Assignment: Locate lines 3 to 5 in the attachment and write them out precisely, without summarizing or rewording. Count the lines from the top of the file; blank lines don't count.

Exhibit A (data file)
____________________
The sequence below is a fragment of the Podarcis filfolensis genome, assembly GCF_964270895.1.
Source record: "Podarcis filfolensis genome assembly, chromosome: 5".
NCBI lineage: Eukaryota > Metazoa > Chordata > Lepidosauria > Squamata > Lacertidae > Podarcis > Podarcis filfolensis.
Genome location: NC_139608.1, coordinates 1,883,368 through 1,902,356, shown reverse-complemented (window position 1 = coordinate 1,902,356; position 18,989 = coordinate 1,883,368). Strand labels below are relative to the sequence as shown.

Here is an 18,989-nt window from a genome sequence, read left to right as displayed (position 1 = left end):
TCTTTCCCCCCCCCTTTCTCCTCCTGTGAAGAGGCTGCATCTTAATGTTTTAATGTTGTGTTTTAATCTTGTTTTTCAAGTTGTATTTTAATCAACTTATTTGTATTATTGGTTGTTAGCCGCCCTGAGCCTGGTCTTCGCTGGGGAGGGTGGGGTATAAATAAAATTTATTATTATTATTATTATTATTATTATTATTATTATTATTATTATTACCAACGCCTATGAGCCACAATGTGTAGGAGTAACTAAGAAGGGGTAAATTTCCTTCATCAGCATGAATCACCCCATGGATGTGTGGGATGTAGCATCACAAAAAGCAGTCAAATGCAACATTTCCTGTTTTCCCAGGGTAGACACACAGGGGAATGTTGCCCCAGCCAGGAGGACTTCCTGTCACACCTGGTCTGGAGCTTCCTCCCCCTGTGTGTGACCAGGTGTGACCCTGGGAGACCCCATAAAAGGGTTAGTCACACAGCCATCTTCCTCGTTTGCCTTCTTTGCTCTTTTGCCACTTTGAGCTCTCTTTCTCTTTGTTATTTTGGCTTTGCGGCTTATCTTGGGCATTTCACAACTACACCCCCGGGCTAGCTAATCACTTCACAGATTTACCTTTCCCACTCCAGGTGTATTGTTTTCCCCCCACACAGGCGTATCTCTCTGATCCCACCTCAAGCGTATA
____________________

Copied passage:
NCBI lineage: Eukaryota > Metazoa > Chordata > Lepidosauria > Squamata > Lacertidae > Podarcis > Podarcis filfolensis.
Genome location: NC_139608.1, coordinates 1,883,368 through 1,902,356, shown reverse-complemented (window position 1 = coordinate 1,902,356; position 18,989 = coordinate 1,883,368). Strand labels below are relative to the sequence as shown.

Here is an 18,989-nt window from a genome sequence, read left to right as displayed (position 1 = left end):